「都は、あいつの側に……いてやんなきゃ」 (Miyako wa, Aitsu no Soba ni……Ite Yannakya)
“Miyako… You Need to Be by His Side”
They really took a nosedive into melodramatic waters. Luou-kun threatening Miyako with overdosing if she doesn’t return (shows that sadly, he learns more than just ballet from his exalted grandmother because where else would such a young child learn to do that). Grandmother running off to have a golden child with a Russian dancer. Was all of that necessary? They leaned awful hard into Grandmother as the evil hag angle. Don’t get me wrong-she is a terrible person, but less is always more and up until now this show had been taking such a subtle angle to characterizations. It’s a little disappointing that they suddenly went all heavy handed.
Everything gave off of the faerytale vibes- from the old, overgrown European-style mansion with the crows circling overhead, Grandmother’s hag-like appearance, and the Seven Dwarves’ door. Of course, to the young Miyako, Luou’s whole bizarre situation would have looked like something right out of a storybook- the handsome prince possessing a great magic held captive by an evil witch. There is even a bit of Hansel and Gretel with the whole sweets thing. Although in this case, the princess rather than the witch is luring the prince with sweets outside of the mansion and towards a love of ballet. I do like how they connected Luou’s obsession with snacks back to Miyako.
Even Miyako’s name has a connection with royalty. Miyako is the word for the imperial capital (formerly Kyoto). There is also ballet royalty, with a talented ballerina IRL named Yoshida Miyako who, no doubt, was an inspiration for Miyako’s name.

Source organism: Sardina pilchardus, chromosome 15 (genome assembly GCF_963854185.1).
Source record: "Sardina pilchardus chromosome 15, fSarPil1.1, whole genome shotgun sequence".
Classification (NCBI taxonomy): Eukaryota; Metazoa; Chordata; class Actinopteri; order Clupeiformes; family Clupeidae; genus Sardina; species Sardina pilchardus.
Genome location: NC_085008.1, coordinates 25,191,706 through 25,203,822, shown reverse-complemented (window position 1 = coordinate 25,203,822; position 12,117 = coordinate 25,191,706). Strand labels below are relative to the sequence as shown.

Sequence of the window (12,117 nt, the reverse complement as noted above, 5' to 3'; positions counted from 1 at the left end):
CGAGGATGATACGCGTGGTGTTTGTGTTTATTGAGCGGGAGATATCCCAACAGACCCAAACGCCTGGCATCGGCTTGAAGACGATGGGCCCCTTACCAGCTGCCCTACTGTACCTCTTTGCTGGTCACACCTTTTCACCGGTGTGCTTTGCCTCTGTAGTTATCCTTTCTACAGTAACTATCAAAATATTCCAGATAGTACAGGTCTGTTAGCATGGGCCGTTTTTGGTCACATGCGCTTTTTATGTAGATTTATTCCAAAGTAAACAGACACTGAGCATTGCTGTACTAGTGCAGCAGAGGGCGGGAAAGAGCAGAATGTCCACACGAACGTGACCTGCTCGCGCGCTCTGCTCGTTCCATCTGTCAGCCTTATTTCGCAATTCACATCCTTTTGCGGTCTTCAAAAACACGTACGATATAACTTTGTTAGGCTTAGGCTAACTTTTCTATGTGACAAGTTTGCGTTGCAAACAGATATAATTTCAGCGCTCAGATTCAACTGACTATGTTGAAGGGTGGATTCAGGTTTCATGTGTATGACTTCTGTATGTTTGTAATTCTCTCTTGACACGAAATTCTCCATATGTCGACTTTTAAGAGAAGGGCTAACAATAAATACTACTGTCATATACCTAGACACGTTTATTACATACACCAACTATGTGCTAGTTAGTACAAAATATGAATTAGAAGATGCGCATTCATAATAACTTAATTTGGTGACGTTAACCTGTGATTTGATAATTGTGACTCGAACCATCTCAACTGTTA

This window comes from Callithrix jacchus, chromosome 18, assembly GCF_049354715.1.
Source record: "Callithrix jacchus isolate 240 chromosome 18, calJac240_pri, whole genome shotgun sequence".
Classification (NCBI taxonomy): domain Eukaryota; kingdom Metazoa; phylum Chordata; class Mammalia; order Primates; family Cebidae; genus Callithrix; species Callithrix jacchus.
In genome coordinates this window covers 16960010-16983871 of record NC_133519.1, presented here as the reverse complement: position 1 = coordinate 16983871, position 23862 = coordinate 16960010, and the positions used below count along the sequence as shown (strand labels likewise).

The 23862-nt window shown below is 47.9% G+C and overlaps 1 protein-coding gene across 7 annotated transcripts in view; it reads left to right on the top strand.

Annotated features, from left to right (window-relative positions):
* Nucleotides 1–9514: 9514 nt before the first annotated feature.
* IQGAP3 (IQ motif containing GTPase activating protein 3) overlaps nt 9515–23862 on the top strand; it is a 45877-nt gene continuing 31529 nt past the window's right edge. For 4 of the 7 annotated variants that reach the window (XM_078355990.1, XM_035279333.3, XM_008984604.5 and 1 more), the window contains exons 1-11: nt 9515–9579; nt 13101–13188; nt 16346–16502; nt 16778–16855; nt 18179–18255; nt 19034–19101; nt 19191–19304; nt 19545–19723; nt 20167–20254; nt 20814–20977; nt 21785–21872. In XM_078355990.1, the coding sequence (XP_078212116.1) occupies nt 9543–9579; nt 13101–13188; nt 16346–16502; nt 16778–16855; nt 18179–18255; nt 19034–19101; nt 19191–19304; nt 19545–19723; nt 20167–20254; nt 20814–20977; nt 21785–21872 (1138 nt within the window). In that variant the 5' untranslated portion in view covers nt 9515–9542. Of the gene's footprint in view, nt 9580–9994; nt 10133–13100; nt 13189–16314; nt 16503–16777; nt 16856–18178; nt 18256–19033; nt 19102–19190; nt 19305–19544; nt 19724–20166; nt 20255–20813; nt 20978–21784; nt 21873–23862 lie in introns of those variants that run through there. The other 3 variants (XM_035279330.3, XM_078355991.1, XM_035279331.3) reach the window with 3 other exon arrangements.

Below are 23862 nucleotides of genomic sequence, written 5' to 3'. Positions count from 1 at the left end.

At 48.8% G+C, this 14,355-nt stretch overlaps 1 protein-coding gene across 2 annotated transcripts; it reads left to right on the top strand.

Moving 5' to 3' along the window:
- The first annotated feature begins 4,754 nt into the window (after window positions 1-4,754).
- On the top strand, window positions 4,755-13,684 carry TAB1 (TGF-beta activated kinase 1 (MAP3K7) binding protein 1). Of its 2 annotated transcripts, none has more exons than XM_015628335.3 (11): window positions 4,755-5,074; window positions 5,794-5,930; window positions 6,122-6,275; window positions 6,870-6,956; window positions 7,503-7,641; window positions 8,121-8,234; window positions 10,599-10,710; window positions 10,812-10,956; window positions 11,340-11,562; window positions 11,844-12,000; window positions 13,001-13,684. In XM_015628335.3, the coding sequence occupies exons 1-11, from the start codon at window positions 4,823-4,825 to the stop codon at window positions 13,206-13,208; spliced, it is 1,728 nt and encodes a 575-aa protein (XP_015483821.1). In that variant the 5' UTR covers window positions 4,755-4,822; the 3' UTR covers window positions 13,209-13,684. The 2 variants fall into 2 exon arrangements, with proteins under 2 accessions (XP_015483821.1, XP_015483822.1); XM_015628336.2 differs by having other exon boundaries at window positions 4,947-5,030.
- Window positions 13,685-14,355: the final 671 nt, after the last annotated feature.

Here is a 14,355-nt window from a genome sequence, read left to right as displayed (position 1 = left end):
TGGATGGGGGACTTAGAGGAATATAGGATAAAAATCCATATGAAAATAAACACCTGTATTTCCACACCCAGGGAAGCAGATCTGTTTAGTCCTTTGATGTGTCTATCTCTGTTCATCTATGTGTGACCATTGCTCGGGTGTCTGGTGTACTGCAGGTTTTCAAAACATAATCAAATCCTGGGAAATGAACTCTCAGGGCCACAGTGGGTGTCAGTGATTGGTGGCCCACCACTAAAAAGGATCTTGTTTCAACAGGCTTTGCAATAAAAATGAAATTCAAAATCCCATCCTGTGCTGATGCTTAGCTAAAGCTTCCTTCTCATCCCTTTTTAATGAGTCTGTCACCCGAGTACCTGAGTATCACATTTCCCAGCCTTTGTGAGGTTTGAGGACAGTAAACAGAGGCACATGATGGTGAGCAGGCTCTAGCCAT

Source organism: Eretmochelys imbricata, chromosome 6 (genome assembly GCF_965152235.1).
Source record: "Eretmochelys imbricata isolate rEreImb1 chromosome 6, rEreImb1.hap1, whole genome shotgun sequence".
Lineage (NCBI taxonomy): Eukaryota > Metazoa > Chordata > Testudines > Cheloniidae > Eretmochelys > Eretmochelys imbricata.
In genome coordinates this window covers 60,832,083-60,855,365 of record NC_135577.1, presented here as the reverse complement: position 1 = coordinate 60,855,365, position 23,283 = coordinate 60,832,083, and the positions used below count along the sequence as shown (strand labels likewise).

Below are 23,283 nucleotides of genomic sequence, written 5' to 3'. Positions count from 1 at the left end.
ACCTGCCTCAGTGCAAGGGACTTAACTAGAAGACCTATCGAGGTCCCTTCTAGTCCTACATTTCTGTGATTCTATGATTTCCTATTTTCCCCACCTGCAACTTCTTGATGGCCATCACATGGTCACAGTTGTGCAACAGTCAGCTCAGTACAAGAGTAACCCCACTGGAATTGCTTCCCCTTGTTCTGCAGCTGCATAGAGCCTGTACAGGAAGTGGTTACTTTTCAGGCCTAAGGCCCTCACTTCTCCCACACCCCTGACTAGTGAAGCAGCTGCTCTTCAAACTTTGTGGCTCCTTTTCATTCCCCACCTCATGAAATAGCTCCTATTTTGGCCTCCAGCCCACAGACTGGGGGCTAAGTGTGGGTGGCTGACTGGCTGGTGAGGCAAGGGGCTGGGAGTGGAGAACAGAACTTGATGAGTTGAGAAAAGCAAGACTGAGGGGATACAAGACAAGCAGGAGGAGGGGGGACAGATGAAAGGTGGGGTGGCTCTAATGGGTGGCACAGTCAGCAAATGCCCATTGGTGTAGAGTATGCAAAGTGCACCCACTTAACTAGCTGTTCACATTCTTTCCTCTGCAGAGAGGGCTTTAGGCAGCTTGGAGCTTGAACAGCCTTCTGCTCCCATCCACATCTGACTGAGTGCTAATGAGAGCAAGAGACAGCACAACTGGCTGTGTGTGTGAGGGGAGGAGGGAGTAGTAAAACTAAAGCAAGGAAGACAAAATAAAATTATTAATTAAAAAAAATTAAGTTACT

Speaking of dancers, the ballerina Miyako mentioned, Morishita Yoko, was a star Japanese ballerina who even danced with an American dance company. A prime example who proves Grandmother wrong about Japanese dancers being no good.
We learn that Luou’s dream of becoming a star dancer in a Russian ballet corps was inherited from Grandmother. Even though Grandmother failed, there have been a few Japanese dancers who have become stars in Russian ballet-the first being Iwata Morihito with the Bolshoi ballet in the 90’s.
It is so symbolic that Grandmother delays teaching Luou jumps, but he jumps in secret with Miyako. Miyako, for her part, is also metaphorically ground-bound. She falls into the trap of comparison-comparing herself with Luou and taking to heart Grandmother’s words, believing herself to be a failure of a dancer. Even though, according to others, she is not. Heck, even her dance teacher says that because she’s Chizuru’s daughter (in Grandmother’s eyes, the daughter of a failure), she has potential. Which makes it significant that her dream she mentioned an episode or two back was to become a ballerina-she’s finally able to face her potential and start moving past her hang-ups from Grandmother.
That whole “let’s break-up to heal Luou” bit-what teenager thinks like that? They have no reason to feel guilty for dating or even kissing (and at least they aren’t kissing cousins). It’s not like Miyako and Luou were dating and Junpei stole her from him. All’s fair in love and war-especially when your rival never really put himself forward as a serious contender anyway. They are under no obligation to break up for Luou-that is really a bit silly. Up until now, they’ve dodged being overly-dramatic. I don’t know what happened, but they’ve stepped in it this time. I sincerely hope they wipe it off by next episode, I would hate to see such a phenomenal show go downhill at the very end.
I find the perspective shift so interesting. We went from seeing Luo-kun from the young Miyako’s perspective as the faery-tale princess trapped by the evil witch, possessing a great magic to seeing him from the older Miyako and Junpei’s perspectives, as the Rothbart who steals away their happiness.